Private landowners in Washington’s forests understand that the privilege of living and working among some of the state’s beautiful and inspiring natural resources brings with it the responsibility to serve as good stewards of that land and its inhabitants.
That includes making sure that fish that pass through the streams crisscrossing their forest lands have open and healthy habitat in which to thrive. Today, forest landowners are focused on protecting water quality for fish habitat by removing barriers to fish passage, channeling road runoff into the forest floor so that sediment will be filtered out before the water re-enters forest streams and ensuring that runoff from forest roads does not enter the streams.
Along with the state of Washington, forest landowners have set a goal to remove all barriers to fish passage created by forest roads across Washington’s streams by 2021. Here are some of the ways they are making this happen:
1. Long-Term Investments for Fish Habitat
From 2001-2016, the state and forest landowners spent $313 million to protect natural streams by removing fish barriers and limit the impact of forest roads. Private forest landowners contributed approximately two-thirds of that amount. Together, they have removed an impressive 7,300 fish barriers and opened 5,100 miles of fish habitat.
In all, 84 percent of identified barriers have been eliminated, with a goal of 100 percent by 2021. State and private forest landowners expect to spend another $72 million by 2021 to complete their work.
2. Taking a Strategic Approach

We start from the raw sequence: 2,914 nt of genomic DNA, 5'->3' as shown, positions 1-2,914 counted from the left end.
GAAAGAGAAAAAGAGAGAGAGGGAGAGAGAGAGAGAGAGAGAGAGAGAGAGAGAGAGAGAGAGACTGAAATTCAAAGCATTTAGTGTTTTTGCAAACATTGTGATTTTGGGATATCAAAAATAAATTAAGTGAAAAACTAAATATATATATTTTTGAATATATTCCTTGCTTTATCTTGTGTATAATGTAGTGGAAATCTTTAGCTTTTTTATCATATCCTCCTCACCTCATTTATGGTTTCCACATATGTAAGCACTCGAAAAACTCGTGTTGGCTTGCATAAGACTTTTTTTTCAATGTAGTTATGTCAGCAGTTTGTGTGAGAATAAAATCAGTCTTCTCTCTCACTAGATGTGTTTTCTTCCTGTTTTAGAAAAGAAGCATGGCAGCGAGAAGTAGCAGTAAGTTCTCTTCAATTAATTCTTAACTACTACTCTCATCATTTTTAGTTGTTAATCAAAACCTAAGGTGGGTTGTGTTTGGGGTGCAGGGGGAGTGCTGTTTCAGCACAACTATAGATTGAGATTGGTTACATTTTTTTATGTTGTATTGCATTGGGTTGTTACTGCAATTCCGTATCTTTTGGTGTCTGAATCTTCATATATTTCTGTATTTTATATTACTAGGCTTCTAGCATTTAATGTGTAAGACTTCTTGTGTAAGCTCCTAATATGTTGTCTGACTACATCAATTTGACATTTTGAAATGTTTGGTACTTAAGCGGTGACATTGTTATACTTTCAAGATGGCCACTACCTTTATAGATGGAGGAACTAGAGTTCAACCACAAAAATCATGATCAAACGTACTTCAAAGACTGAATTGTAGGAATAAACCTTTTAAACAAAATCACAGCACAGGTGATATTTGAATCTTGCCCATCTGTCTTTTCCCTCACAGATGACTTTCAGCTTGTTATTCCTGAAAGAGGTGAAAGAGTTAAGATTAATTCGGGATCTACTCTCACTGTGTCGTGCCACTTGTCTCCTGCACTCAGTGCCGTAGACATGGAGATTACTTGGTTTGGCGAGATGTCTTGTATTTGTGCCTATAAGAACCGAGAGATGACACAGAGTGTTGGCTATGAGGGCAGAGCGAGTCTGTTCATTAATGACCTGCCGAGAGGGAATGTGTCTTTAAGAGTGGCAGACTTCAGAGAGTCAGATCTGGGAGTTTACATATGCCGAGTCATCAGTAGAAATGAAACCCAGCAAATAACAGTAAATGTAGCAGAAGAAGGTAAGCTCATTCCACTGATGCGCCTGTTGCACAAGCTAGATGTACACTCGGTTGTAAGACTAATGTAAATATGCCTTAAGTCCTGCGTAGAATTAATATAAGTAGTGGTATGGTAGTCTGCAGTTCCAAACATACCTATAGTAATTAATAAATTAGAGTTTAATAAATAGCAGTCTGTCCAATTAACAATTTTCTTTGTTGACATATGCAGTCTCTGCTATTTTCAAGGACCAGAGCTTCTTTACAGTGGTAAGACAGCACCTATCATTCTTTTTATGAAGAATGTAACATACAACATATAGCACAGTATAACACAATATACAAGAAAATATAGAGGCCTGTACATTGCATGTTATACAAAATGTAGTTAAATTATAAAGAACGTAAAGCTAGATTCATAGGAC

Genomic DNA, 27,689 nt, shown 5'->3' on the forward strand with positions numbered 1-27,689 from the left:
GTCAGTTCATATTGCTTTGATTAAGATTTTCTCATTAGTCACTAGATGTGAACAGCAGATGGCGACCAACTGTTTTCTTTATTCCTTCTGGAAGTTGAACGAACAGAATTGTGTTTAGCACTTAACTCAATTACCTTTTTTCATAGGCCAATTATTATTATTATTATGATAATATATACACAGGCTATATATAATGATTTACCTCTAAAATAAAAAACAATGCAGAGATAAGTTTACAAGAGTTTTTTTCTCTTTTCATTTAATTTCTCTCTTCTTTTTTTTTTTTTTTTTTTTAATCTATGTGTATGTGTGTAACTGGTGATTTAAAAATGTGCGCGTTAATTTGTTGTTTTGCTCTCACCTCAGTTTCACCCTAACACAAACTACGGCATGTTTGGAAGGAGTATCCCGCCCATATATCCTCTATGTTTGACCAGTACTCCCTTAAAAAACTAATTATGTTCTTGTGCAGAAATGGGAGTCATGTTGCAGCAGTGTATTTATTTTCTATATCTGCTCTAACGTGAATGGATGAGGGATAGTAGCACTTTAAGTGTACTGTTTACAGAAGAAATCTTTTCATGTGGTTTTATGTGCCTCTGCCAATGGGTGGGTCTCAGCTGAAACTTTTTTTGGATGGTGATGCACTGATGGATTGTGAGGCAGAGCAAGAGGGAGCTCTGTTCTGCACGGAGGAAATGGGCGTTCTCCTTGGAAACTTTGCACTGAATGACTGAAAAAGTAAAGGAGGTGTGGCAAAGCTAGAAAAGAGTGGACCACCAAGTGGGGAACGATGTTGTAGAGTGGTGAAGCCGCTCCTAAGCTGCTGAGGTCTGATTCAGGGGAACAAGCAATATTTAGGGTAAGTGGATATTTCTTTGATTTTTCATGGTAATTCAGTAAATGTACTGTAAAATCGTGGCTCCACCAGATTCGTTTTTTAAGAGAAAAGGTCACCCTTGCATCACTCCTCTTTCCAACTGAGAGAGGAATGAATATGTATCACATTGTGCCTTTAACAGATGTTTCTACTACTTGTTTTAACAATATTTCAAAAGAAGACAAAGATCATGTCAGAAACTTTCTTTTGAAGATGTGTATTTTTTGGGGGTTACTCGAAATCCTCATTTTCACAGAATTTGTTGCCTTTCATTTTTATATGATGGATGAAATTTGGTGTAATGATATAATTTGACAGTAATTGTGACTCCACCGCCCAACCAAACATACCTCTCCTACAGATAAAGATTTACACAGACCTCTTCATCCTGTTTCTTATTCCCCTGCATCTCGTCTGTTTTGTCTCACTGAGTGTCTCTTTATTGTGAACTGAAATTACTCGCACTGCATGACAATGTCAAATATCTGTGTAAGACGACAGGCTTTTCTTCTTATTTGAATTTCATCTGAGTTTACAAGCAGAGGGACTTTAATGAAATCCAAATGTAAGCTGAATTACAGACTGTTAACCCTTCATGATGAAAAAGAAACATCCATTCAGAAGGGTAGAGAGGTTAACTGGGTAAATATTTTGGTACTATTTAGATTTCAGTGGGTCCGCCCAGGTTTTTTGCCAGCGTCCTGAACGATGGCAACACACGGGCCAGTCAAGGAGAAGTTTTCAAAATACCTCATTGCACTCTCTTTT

Forest landowners have taken a “worst first” approach to repairing the thousands of miles of roads that run through forest lands, tackling projects that affect the most fish habitat first and leaving the least impactful roads for last. With forest landowners’ road improvements made to date, only 11% to 12% of roads have the potential to deliver sediment to the streams.
3. Putting Their Plans in Writing
Large, private landowners have agreed to develop Road Maintenance and Abandonment Plans to upgrade and repair road systems where needed. Already 53,000 miles of roads have been surveyed, with less than 6,500 identified as needing improvement. The Department of Natural Resources (DNR) keeps track of this information, and also ensures that landowners comply with all forestry regulations. In DNR’s latest Compliance Monitoring Report, 98% of all road activities are substantially compliant with approved forest practices applications. WFPA members have a goal of being 100% compliant with all forest practices rules.
4. Including Small Landowners
In order to reduce the burden on small family landowners with less impact on the forest, they face fewer requirements for habitat protection. Small landowners are required to submit checklists of forest practices identifying how they will maintain and improve roads. The Family Forest Fish Passage Program offers assistance to small landowners. Since 2003, family forest owners have submitted nearly 13,000 checklists, removing 385 barriers and reconnecting 910 miles of fish habitat.
5. Embracing New Technologies
The recovery of fish habitat is being fueled in part by the commitment of forest landowners to protect the natural environment and in part by innovations in road building materials and techniques. Sturdier road materials allow landowners to reduce the number of intrusive structures over streams. Others have allowed landowners to replace culverts with small bridges and eco-puncheons – barrels made of eco-friendly materials – that allow fish to pass unimpeded.
Forest landowners have taken a proactive approach to minimizing the impact of forest roads on streams and the fish depending on them to survive and flourish. By planning, surveying and repairing those roads, they have served as protectors of the environment. Their work is not yet done, but they are committed to making Washington state’s forests a beautiful and thriving habitat for all species to enjoy.
For more information about how forest landowners work to protect the environment, visit forestsandfish.com.